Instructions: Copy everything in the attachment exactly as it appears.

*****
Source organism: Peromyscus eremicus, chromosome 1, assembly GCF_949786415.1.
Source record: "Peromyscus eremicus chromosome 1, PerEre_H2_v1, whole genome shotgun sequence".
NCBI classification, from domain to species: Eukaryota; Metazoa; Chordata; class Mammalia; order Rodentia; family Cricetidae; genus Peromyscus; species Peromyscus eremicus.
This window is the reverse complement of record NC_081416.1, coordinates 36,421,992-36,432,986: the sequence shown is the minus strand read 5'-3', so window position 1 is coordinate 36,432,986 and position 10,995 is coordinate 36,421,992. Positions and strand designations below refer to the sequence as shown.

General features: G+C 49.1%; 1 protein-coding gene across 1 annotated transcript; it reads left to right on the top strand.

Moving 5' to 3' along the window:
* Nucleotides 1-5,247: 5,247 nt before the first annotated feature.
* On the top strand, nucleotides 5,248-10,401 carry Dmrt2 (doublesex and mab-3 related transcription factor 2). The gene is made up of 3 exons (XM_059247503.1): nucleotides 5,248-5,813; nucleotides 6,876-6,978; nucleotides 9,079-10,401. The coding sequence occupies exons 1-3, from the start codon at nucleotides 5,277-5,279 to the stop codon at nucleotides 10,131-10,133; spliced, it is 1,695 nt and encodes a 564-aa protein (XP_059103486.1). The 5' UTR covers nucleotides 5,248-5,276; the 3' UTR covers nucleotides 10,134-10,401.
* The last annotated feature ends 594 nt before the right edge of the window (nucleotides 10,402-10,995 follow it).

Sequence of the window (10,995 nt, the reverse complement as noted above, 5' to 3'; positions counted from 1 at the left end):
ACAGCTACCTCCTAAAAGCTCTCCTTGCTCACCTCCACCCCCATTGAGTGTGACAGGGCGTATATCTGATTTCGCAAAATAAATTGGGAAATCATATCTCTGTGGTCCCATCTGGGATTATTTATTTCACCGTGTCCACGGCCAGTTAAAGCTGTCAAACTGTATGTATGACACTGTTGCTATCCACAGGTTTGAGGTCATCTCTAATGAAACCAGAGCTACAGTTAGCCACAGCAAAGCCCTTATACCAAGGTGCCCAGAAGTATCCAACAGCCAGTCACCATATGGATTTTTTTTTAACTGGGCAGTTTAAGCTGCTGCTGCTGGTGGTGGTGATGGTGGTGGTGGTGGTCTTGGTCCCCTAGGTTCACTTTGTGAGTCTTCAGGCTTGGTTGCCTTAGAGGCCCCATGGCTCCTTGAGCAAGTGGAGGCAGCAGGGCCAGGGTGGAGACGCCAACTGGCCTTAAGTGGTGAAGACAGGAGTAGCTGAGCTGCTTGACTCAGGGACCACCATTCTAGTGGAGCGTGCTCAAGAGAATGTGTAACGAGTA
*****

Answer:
Source organism: Peromyscus eremicus, chromosome 1, assembly GCF_949786415.1.
Source record: "Peromyscus eremicus chromosome 1, PerEre_H2_v1, whole genome shotgun sequence".
NCBI classification, from domain to species: Eukaryota; Metazoa; Chordata; class Mammalia; order Rodentia; family Cricetidae; genus Peromyscus; species Peromyscus eremicus.
This window is the reverse complement of record NC_081416.1, coordinates 36,421,992-36,432,986: the sequence shown is the minus strand read 5'-3', so window position 1 is coordinate 36,432,986 and position 10,995 is coordinate 36,421,992. Positions and strand designations below refer to the sequence as shown.

General features: G+C 49.1%; 1 protein-coding gene across 1 annotated transcript; it reads left to right on the top strand.

Moving 5' to 3' along the window:
* Nucleotides 1-5,247: 5,247 nt before the first annotated feature.
* On the top strand, nucleotides 5,248-10,401 carry Dmrt2 (doublesex and mab-3 related transcription factor 2). The gene is made up of 3 exons (XM_059247503.1): nucleotides 5,248-5,813; nucleotides 6,876-6,978; nucleotides 9,079-10,401. The coding sequence occupies exons 1-3, from the start codon at nucleotides 5,277-5,279 to the stop codon at nucleotides 10,131-10,133; spliced, it is 1,695 nt and encodes a 564-aa protein (XP_059103486.1). The 5' UTR covers nucleotides 5,248-5,276; the 3' UTR covers nucleotides 10,134-10,401.
* The last annotated feature ends 594 nt before the right edge of the window (nucleotides 10,402-10,995 follow it).

Sequence of the window (10,995 nt, the reverse complement as noted above, 5' to 3'; positions counted from 1 at the left end):
ACAGCTACCTCCTAAAAGCTCTCCTTGCTCACCTCCACCCCCATTGAGTGTGACAGGGCGTATATCTGATTTCGCAAAATAAATTGGGAAATCATATCTCTGTGGTCCCATCTGGGATTATTTATTTCACCGTGTCCACGGCCAGTTAAAGCTGTCAAACTGTATGTATGACACTGTTGCTATCCACAGGTTTGAGGTCATCTCTAATGAAACCAGAGCTACAGTTAGCCACAGCAAAGCCCTTATACCAAGGTGCCCAGAAGTATCCAACAGCCAGTCACCATATGGATTTTTTTTTAACTGGGCAGTTTAAGCTGCTGCTGCTGGTGGTGGTGATGGTGGTGGTGGTGGTCTTGGTCCCCTAGGTTCACTTTGTGAGTCTTCAGGCTTGGTTGCCTTAGAGGCCCCATGGCTCCTTGAGCAAGTGGAGGCAGCAGGGCCAGGGTGGAGACGCCAACTGGCCTTAAGTGGTGAAGACAGGAGTAGCTGAGCTGCTTGACTCAGGGACCACCATTCTAGTGGAGCGTGCTCAAGAGAATGTGTAACGAGTA